Canada's jobless rate edges higher to 5.8 pct in January

Marco Green
February 11, 2019

The unemployment rate for all of Canada last month was listed at 5.8%, up from the 43-year low of 5.6% in December 2018.

The federal agency reported that Alberta's unemployment rate rose to 6.8 per cent for the month, up from 6.4 per cent in December.

In B.C., Stats Canada says the unemployment rate climbed three-tenths to 4.7 per cent in January, still the lowest of any Canadian province.

But the trends were slightly different in the major markets of Calgary and Edmonton.

"It might catch your eye that you have this massive print in youth employment, but the actual story is that youth employment over the a year ago is just flat; it was reversing some of the losses we've seen recently", said Royce Mendes, senior economist at CIBC World Markets. Private sector jobs have been fuelling employment growth in the province, with an increase of 64,800 in the past year.

According to Statistics Canada, there were 18, 873, 900 people working last month across all of Canada, with 1,162,000 people unemployed. Canada's largest province added 41,000 jobs and saw 31,000 more people join the labour force.

The addition of 66,800 jobs came largely from the private sector, which saw a rise in the number of employee positions by 111,500 in January, the biggest monthly increase since 1976.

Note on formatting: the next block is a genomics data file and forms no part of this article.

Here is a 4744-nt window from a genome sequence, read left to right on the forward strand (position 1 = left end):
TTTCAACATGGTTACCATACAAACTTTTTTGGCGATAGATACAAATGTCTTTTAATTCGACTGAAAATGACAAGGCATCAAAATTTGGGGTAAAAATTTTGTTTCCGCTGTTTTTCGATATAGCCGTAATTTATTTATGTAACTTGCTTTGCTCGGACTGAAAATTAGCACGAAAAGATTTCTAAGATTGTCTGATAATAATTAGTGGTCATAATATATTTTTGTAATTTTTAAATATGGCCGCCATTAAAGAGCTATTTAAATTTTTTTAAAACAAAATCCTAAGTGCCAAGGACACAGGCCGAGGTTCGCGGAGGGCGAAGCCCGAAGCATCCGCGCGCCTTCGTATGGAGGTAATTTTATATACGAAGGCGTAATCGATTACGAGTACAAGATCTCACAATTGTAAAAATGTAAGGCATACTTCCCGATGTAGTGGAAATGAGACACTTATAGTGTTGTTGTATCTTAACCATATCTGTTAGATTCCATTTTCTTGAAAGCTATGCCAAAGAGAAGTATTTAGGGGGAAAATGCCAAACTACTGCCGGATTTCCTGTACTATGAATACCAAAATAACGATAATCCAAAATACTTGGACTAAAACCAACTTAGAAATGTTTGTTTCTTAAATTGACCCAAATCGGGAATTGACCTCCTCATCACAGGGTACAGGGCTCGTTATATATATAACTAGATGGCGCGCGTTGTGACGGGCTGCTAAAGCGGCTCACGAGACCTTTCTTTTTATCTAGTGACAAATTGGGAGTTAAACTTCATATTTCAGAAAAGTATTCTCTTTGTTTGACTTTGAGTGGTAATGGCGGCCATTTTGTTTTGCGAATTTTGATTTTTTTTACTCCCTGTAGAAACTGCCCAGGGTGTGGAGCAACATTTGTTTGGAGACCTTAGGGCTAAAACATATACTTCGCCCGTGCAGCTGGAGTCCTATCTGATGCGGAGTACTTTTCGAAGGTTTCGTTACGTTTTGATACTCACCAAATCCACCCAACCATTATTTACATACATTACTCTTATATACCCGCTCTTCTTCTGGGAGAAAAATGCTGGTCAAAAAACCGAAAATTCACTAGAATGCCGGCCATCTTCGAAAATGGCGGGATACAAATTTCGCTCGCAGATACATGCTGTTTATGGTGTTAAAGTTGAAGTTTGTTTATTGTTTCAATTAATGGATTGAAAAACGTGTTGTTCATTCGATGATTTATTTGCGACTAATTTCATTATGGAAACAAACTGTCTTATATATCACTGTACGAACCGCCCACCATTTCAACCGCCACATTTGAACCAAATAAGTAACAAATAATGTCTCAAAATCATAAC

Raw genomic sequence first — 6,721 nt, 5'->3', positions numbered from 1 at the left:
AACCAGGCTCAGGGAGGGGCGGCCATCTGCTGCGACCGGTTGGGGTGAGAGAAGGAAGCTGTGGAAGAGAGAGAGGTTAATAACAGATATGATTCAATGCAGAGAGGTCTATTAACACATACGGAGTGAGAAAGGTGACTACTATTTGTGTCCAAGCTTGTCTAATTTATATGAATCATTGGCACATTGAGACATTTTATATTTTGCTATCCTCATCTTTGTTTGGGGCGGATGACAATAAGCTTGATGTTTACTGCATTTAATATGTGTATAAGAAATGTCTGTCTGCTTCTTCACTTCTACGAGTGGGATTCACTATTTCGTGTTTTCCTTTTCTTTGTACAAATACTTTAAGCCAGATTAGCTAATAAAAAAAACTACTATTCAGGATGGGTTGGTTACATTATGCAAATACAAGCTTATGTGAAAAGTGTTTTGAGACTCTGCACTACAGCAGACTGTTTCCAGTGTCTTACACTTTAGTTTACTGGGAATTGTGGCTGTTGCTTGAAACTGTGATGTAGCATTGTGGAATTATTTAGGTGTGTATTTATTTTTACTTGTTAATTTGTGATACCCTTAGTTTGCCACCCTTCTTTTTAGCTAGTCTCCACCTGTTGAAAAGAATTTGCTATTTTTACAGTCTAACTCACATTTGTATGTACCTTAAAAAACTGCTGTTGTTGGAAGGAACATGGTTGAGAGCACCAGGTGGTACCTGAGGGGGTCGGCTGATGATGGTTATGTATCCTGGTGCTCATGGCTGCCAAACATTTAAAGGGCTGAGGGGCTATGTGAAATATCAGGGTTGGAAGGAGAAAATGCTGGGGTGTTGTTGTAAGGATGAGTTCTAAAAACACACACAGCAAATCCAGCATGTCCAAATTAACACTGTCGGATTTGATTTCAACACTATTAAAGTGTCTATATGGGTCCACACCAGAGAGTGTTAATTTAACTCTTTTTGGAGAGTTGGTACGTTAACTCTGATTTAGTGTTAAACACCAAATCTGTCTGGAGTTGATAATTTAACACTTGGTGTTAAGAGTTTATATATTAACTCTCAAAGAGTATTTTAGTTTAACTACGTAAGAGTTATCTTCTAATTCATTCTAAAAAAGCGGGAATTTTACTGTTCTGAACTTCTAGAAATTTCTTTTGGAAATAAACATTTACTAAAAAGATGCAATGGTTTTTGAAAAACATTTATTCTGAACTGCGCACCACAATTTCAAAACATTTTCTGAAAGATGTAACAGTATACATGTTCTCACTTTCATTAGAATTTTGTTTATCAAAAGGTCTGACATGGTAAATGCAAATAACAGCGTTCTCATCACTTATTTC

Friday's Statistics Canada numbers also showed that employees worked 1.2 per cent more hours, year-over-year, compared to the 0.9 per cent reading in December.

Following a quieter month in December, volatility returned, with the Labour Force Survey suggesting 67,000 jobs were created in January.

"Definitely the headline job gain was very impressive", said BMO chief economist Douglas Porter. The details were relatively solid too, with the all of the jobs coming in paid employment and a slight tick up in wage growth despite Ontario's minimum wage increase falling out of the annual calculation.

Even with the improvement, the January number remained just under the inflation level, which suggests Canadians' salaries could have a tough time keeping up with rising prices for consumer goods.

Mendes predicted that first quarter economic growth is still likely to be "somewhat weak" due to struggles getting oil to new markets due to regulatory delays in building new pipelines.

The nation-wide data can be viewed through Statistics Canada's website.

Other reports by Click Lancashire

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